Popus is a SiftThru feature in which we chew on pop songs to get to the marrow of what makes them musically enchanting and culturally significant.
The big question for any commanding lead vocalist of a successful band is less if he or she will release a solo album, but more so when. After all, countless frontmen and women break away from the comfort of their units, whether it be temporarily or permanent, to mixed results. When it came to Gwen Stefani, the bombastic voice of No Doubt, the music world practically begged for her to craft an album under her own name.
When No Doubt exploded on to the mainstream music scene in 1995 with a blaze of horns and high kicks, the world fell in love with Gwen. The band gained a cult following with their first two records, a self-titled album released in 1992 and The Beacon Street Collection in 1995. Of course, it was No Doubt's third album Tragic Kingdom that landed them on stages and screens across the globe. With songs like the raucous "Spiderwebs" and feminist anthem "Just a Girl," No Doubt stood out for the right reasons. They turned the notion that rock music had to be aggressive and masculine into an androgynous, nebulous sound that permeated through every demographic.
As the band's sound and presence evolved, so did Gwen. Other artists began to recognize Gwen's versatility and requested her voice on their songs. Her most notable early collaborations included Moby's dark and groovy "South Side," with Gwen on glorious harmonies, and Eve's "Let Me Blow Ya Mind," which wouldn't be what it is without Gwen's hook. Both tracks made Billboard's year end chart in 2001, and paved the way for Gwen and the other members of No Doubt to explore a more pop-centric sound. The result, 2001's Rocksteady, abandoned most of the Ska elements that trademarked their band in favor of reggae-tinged guitars and 80s synths.
When the group finished promoting and touring Rocksteady, news began to trickle out about a long-awaited Gwen Stefani solo project. First it was MTV revealing Gwen was working with pop rock hit-maker Linda Perry, who'd helped P!nk and Christina Aguilera freshen up their respective sophomore efforts. At first, Gwen felt naked without her bandmates and the sessions were unproductive.
That was until "What You Waiting For?" began to take form. It's been ten years since the song was first released. With Gwen's recent return as a solo artist, and given where pop music finds itself today, it's easy to appreciate the inventiveness and confessional nature of "What You Waiting For?" The song opens with a smokey, jazz intro, lulling you into a false sense of serenity. Immediately, Gwen sets the narrative for what is one of the most personal pop songs ever created. "What You Waiting For?" served as the lead single from Gwen's first solo album, 2004's Love. Angel. Music. Baby.
What an amazing time
What a family
How did the years go by?
Now it's only me
After the the intro fades away, a hammering new wave beat erupts with Gwen singing "Tick tock" in time, vocalizing the pressure and imagined time limit on her career and maternal clock. Produced by Nelle Hooper, who'd worked on songs with Bjork and Madonna, the music sounds like the rabbit from Alice In Wonderland hurriedly heading to his very important date. Gwen even went with an Alice-themed video for the song. Then comes the opening line of the first verse, which quotes an actual critique of Gwen's voice: "Like a cat in heat, stuck in a moving car." That's how the conversation between opposing voices in Gwen's head begins. She sings in different pitches to represent the conflicting feelings she had while deciding whether or not to pursue a solo career. "A scary conversation."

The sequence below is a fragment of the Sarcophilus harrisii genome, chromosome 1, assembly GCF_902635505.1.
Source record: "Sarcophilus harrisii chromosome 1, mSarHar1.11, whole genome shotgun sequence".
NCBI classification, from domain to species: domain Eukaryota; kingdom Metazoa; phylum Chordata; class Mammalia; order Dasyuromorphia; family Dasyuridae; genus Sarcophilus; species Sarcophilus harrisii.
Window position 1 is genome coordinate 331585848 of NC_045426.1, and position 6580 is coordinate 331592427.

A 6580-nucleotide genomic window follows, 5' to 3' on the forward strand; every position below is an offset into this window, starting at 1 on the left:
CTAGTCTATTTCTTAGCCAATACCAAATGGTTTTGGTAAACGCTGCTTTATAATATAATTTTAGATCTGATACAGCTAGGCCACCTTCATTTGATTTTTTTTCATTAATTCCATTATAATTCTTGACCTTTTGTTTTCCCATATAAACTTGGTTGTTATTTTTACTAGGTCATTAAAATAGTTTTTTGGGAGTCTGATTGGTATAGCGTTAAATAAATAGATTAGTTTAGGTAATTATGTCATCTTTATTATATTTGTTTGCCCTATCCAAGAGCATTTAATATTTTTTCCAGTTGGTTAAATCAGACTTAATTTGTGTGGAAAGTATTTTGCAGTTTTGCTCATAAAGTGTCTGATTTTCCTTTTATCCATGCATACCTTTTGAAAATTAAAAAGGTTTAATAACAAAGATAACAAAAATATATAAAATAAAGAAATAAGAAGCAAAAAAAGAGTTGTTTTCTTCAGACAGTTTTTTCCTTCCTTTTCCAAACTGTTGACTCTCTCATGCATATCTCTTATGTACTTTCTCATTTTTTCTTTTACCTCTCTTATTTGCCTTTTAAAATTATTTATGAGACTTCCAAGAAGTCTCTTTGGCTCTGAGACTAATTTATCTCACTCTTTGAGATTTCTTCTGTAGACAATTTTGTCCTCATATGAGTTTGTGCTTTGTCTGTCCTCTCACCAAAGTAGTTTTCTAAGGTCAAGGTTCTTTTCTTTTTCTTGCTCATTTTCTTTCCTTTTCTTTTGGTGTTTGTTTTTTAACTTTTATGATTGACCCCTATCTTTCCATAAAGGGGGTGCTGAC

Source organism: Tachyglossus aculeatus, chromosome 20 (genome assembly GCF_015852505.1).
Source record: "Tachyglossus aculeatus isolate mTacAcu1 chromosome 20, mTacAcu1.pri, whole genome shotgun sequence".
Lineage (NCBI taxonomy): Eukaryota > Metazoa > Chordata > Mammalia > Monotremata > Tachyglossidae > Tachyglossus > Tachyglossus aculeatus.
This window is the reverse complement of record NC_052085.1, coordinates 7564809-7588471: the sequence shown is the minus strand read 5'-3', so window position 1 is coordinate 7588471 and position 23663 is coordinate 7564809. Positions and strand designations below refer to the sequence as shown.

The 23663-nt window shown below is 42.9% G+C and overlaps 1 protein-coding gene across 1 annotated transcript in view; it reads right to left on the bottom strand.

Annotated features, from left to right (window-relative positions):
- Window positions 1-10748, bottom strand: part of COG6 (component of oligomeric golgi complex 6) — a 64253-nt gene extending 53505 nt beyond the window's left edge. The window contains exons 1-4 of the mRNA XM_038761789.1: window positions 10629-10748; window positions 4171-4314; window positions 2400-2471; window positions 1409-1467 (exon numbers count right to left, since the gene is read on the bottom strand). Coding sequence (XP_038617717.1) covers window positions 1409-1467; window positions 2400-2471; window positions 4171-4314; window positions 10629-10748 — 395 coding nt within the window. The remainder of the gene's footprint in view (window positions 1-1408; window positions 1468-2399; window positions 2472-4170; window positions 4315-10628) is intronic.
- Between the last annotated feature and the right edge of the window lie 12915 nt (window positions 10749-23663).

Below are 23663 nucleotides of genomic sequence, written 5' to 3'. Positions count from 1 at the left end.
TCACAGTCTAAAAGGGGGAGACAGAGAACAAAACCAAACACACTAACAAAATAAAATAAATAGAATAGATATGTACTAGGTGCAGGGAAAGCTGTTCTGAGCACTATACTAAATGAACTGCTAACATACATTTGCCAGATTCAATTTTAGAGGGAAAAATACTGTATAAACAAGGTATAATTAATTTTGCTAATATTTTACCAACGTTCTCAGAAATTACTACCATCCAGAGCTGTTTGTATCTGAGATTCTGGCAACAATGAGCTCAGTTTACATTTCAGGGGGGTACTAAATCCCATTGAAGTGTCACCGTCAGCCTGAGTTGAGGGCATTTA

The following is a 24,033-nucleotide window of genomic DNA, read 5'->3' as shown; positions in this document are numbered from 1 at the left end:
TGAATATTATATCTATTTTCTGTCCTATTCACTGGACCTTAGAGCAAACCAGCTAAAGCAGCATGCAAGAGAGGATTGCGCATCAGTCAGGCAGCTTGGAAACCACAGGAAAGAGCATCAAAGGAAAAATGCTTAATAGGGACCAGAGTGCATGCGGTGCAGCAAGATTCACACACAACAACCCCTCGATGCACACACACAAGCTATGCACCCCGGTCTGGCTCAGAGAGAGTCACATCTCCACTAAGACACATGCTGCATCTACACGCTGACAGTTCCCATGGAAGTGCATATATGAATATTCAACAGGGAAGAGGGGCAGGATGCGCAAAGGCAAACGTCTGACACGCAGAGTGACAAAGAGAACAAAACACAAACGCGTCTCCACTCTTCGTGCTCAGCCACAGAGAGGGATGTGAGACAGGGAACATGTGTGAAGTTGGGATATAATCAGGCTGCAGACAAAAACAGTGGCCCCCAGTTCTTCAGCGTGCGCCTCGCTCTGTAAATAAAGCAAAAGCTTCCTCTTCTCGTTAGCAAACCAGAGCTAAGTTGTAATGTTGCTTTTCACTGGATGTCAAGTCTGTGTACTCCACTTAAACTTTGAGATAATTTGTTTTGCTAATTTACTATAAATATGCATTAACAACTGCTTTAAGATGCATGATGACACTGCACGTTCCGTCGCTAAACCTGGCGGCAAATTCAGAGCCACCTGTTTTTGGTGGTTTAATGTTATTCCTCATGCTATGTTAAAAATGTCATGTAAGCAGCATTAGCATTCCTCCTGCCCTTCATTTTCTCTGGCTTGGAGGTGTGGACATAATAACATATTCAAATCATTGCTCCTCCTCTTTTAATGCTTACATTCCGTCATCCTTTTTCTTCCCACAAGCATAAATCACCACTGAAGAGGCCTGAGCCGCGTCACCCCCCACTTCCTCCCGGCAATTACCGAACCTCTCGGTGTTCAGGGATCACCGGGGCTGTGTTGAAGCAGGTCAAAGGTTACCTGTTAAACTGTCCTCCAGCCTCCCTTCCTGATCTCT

The voices battle throughout the song to be heard. The positive - "Take a chance, you might grow" - and the negative - "Take a chance you stupid hoe." The optimism becomes more prominent as the song progresses, and Gwen's voice fluctuates to express the tug-of-war, with dramatic rises and falls that match the frantic beat. With so much going on in the verses, Gwen and Perry used the chorus as an opportunity to ground it all. Gwen repeatedly sings what everyone, including herself, is asking: "What you waiting for?"
Look at your watch now!
You're still a super hot female!
You got your million dollar contract!
And they're all waiting for your hot track!
The making of "What You Waiting For?" also birthed the controversial Harajuku Girls, Gwen's back-up dancers named after the album and who followed her everywhere during its promotion. During the bridge of the song, Gwen celebrates the Harajuku Girls and fantasizes about newfound popularity in Japan. In the context of the narrative, it's Gwen coming to terms with the idea of a solo career and even getting excited about what opportunities it could bring.
The final chorus leads into the aggressive voice winning over.
Take a chance you stupid hoe
Thankfully, she did. Chart-wise, the song didn't make a huge dent. On October 16th 2004, "What You Waiting For?" debuted on the Billboard Hot 100 at 97, and reached a peak of 47 by November 27th 2004. Still, Love. Angel. Music. Baby. spawned six memorable singles, including another duet with Eve called "Rich Girl" and the inescapable jock jam "Hollaback Girl." These songs were more successful than "What You Waiting For?," most likely due to their straightforward approach to pop. "What You Waiting For?"'s eccentricities made it stand out on radio, and makes it stand out today.
The worldwide success lead to Gwen making a second solo album, The Sweet Escape, in 2006 which didn't have the same impact as her first. This month, Gwen released her first solo song since then. "Baby Don't Lie" re-contextualizes Gwen's brand of pop in 2014, and with collaborations with Pharrell and Charli XCX being considered for the album, there's no doubt she'll once again rock the pop world.